Once you’ve found a potential site, the next step is to come up with a concept. What can you put on the site? How many units? How big? What restrictions are there?
To ascertain what can be constructed on your chosen allotment, you must first assess the local council's development and planning policies. Often these documents are freely accessible by logging onto the local council's web site, or alternatively you can visit their offices and ask to see a hard copy at reception.
At this time you should carefully gauge the market demand in your chosen area; in other words, what type of dwelling would sell or lease well because, let’s face it, you want to design and build a project that has optimal marketability.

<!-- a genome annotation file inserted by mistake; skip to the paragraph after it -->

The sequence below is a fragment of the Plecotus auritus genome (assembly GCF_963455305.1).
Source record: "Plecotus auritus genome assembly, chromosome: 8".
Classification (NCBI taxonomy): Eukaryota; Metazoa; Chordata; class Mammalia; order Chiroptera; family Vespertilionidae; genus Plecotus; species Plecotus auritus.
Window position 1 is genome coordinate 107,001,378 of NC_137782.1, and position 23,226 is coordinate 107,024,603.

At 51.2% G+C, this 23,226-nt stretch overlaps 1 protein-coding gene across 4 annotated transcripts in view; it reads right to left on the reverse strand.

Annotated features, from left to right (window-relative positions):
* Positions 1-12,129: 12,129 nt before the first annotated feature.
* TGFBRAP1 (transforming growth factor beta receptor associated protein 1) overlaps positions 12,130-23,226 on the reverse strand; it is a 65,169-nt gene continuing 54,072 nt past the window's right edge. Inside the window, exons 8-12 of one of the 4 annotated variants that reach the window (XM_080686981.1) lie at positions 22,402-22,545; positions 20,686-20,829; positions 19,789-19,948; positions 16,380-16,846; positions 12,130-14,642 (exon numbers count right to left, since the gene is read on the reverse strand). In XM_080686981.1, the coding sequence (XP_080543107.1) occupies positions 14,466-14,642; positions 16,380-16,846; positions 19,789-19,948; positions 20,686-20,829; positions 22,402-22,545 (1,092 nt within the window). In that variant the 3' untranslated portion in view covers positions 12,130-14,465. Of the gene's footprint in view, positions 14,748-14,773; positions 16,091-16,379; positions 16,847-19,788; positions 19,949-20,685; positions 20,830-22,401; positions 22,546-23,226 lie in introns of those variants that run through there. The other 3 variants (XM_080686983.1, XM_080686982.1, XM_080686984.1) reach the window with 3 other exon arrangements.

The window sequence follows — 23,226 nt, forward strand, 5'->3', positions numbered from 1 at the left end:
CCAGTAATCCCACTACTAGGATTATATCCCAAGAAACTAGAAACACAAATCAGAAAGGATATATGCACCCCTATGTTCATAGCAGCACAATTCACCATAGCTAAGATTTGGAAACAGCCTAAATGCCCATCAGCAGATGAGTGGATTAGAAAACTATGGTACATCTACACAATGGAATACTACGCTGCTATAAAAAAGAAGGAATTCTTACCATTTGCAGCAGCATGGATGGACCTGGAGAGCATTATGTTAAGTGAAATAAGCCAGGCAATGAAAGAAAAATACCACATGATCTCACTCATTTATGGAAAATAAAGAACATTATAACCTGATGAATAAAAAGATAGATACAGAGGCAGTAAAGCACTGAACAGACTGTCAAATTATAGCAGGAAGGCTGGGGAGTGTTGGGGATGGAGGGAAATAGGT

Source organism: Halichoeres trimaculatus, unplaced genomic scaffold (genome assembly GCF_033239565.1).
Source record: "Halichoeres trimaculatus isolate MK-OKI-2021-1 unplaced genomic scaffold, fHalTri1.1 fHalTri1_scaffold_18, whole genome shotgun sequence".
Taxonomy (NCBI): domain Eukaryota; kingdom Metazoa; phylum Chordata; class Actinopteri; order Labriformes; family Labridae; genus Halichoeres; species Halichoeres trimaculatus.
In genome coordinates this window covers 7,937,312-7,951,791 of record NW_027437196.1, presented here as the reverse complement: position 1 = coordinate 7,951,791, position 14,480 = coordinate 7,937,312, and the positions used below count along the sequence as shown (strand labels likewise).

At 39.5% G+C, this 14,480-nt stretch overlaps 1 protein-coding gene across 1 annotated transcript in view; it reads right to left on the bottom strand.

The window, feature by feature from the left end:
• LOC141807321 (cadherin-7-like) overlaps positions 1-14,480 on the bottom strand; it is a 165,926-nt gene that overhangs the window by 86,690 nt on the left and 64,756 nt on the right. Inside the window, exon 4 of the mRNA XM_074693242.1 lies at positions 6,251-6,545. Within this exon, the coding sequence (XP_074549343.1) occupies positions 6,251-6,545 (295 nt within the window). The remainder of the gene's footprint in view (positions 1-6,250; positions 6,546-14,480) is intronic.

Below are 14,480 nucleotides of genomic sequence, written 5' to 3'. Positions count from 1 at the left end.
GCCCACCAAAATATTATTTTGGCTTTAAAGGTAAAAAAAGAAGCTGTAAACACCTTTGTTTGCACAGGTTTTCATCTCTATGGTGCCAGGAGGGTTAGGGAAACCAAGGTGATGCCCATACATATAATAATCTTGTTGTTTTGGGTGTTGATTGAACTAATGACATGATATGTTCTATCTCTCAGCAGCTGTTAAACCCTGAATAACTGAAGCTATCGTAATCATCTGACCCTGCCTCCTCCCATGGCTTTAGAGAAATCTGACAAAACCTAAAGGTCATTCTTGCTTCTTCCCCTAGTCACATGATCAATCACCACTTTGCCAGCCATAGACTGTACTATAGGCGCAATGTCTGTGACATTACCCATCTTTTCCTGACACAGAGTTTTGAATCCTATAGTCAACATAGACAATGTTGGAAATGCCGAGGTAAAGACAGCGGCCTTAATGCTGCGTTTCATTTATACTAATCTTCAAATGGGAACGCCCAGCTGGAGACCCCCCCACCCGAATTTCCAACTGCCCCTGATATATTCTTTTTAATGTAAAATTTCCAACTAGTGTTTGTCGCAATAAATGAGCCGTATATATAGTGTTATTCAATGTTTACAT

You must also undertake a detailed analysis of the neighbourhood character, as maintaining the traditional nature of an area is an important consideration for local council and their town planning requirements and regulations. It’s also a good idea to consider any neighbours to your site and potential objections they might have to the project.
Taking all these factors on board and attempting to address them before you get too far down the development process can save valuable time, frustration and money down the track.
Finally, you need to put pen to paper and do some sketches of your proposed development allowing for setbacks, driveways, private open space (as required by council), garages and parking spaces and room for turning circles so that residents can drive out in a forward motion. By undertaking this exercise you will be able to determine how many units and of what size can fit on the remaining land.